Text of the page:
Monday, July 11, 2011

MONDAY MUSINGS: Characters Who Influenced Me

A few days ago my group and I touched on characters that were role models as we grew up. I got to thinking about women characters I liked and why. I’ll admit, these characters also influenced my writing in so far as female characters go.

Amanda Bonner (Kate Hepburn, Adam’s Rib)
She was smart, a snazzy dresser, a career woman, and yet she was also married and juggled both. It wasn't all roses. She had problems to overcome, but then, so do all good characters.

Of course, Hepburn always played the accomplished woman who was strong, smart, bucking against stereotype of her time, but not afraid of being a woman. She let her dry wit and sense of humor out to play.  Hepburn always played my favorite type of character, intelligent, funny, sassy, sexy, and confident.

Some of Hepburn’s leading men were favorites of mine too. Gary Grant, suave, dashing, funny, and sexy. Or a man’s man, like Humphrey Bogart in African Queen. But Heroes are a subject for another blog. 

These old movies have fond memories for me because my mom and I loved Hepburn and we always watched them on TV when I was a girl. I still catch them when I can

Honey West (Anne Francis)

Oh, I watched this faithfully as a young girl. I loved Honey West. She was everything I wanted to be when I grew up. She was physically strong to do what she did, she had confidence galore—which was very attractive to me at that age. Honey was a judo/karate expert and she could kick ass and take names. Honey, was a great character because she took the labels of the time and poked holes through them. She was the first female private eye to ever appear on television. Plus, she had, Bruce, a very cool cat (ocelot). As the show progressed she got tougher. Yes, she celebrated her womanhood, used her looks to disarm the bad guys, but when push came to shove she could hold her own. Honey knew her limitations but she also demonstrated a quality I've always admired. If you use your brain you can figure out most things. Honey showed that you didn't have to be mannish to be a strong and competent woman and I liked that. She was always classy.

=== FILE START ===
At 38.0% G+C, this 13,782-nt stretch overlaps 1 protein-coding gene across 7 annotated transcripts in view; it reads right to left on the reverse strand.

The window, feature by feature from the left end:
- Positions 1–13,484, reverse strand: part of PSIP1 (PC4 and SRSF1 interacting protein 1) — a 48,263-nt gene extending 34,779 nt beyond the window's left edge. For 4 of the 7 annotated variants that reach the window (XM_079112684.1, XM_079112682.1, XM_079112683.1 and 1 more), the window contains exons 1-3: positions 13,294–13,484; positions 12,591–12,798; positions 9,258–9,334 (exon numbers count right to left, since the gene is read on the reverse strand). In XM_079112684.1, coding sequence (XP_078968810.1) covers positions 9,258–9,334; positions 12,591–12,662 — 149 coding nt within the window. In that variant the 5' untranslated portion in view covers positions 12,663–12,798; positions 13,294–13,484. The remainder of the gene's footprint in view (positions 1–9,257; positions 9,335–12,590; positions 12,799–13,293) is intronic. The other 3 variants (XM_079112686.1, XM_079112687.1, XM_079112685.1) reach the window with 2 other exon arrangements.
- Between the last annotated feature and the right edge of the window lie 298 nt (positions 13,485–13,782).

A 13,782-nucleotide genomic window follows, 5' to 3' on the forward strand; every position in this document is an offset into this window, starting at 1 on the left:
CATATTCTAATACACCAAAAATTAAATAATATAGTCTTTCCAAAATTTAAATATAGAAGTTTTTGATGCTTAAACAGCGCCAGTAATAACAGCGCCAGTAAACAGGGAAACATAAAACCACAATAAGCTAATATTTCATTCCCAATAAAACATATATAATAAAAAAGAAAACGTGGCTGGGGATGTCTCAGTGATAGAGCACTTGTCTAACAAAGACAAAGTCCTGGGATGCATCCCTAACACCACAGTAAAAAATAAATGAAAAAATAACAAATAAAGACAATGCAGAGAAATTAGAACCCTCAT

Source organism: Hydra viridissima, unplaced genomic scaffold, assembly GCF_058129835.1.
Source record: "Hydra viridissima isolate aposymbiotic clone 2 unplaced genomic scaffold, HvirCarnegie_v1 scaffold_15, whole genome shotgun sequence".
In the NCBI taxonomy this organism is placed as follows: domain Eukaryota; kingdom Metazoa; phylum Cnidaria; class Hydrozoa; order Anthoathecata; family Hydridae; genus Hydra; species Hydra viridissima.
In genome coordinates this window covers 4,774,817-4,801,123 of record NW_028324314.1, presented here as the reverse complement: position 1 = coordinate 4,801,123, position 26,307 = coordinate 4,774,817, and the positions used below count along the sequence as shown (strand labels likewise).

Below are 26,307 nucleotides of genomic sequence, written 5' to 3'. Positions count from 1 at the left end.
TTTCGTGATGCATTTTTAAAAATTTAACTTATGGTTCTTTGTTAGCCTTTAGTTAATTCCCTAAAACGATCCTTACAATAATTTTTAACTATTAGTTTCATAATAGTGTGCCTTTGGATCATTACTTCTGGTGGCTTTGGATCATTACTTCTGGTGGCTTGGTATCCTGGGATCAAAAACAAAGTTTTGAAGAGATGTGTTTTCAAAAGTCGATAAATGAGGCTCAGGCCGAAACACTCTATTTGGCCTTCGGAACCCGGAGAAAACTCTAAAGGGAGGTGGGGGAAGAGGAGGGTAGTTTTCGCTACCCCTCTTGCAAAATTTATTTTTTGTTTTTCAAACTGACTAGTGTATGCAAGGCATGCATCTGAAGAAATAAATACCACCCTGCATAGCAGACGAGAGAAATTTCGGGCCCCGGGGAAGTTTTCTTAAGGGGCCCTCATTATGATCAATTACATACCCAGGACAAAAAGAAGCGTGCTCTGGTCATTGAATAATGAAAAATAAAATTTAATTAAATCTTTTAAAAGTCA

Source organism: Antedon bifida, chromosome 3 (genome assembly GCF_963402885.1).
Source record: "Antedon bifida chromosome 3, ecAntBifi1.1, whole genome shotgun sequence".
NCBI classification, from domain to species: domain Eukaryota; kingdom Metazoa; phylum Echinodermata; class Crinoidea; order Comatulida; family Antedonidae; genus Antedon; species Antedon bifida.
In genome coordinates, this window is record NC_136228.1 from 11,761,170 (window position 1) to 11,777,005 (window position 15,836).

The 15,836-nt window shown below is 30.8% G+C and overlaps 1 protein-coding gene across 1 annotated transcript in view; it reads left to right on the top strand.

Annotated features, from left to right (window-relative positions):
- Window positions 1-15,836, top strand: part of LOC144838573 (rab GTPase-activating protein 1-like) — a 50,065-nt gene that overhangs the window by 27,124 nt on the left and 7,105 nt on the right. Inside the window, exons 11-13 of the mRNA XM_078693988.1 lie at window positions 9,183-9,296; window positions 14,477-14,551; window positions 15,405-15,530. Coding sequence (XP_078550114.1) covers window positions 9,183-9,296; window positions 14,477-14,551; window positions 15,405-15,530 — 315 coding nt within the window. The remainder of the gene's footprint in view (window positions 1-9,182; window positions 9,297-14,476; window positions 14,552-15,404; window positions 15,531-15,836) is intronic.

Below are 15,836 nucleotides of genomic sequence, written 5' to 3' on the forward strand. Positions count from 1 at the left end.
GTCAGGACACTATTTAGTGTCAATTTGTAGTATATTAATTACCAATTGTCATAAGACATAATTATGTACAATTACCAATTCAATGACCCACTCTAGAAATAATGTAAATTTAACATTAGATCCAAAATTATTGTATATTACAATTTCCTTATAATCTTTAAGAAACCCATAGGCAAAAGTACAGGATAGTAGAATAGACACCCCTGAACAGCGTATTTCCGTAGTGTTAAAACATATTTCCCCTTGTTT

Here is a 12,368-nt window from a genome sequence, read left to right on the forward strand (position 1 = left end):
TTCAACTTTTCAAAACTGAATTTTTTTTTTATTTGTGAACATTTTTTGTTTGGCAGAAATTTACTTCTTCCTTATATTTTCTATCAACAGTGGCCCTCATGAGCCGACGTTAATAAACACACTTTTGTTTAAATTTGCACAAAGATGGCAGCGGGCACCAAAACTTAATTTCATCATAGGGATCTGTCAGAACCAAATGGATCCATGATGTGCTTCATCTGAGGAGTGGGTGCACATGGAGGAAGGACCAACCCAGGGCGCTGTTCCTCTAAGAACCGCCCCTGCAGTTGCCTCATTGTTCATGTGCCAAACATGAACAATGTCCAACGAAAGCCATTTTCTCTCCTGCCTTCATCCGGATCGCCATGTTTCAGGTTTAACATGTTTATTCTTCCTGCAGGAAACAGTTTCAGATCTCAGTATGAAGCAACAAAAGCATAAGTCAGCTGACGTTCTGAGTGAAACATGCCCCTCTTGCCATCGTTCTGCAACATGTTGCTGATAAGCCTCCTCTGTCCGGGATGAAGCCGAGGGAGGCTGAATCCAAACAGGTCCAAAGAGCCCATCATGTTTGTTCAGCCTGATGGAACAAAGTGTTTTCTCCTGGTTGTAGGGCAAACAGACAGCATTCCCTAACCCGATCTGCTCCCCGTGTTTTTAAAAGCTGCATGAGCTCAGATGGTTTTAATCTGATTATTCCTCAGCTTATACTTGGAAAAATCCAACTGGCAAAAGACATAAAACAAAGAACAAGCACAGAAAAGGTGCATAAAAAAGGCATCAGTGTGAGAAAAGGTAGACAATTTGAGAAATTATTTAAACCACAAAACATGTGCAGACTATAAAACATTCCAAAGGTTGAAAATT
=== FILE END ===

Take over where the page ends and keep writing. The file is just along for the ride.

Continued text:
Ann Marie (Marlo Thomas That Girl)

I watched it and loved the idea that Ann was young and enthusiastic, had a goal and was willing to leave the safety of home to achieve it. I like the fact the focus was on a young single woman and it reflected the changing roles of women. This show was the forerunner of two shows (and characters) I also loved—the highly successful Mary Tyler Moore Show and Murphy Brown (I was a big fan of this one even more than MTM)

Pepper Anderson (Angie Dickinson)


Pepper was smart, pretty, and capable. Able to be what she wanted to be regardless of what people thought the role of woman should be. She had a tough job but was still celebrated her femininity. She had compassion, a sense of humor, and used logic and reason to get through to people—whether they were coworkers, bad guys, or families she had to share bad news with. Angie Dickinson’s role opened doors for more dramas that featured women in lead roles.

Kate Lawrence (Sada Thompson, on Family)


Why Kate? Because she had the courage of her convictions in a time when wife and mother were becoming synonymous selling out and being unliberated. She was loving and strong woman. Kate was tough when she needed to be and very fierce in protecting her family—even against themselves. She seemed so wise and confident. Actually, I think she showed there was nothing weak or wimpy about the job of being a mother and a wife. Even in this day of *new* paganism (especially in books) and worship of the mother goddess, wasn't one of her roles motherhood and wife. The goddess perfected the strength required to do both and do it well.


  • Who were some of your favorite film characters?
  • Do find yourself using their type or style in your writing?    

Coming up: Wednesday: Stephanie Julian, What a Goddess Wants, Friday: is historical author Lavina Kent.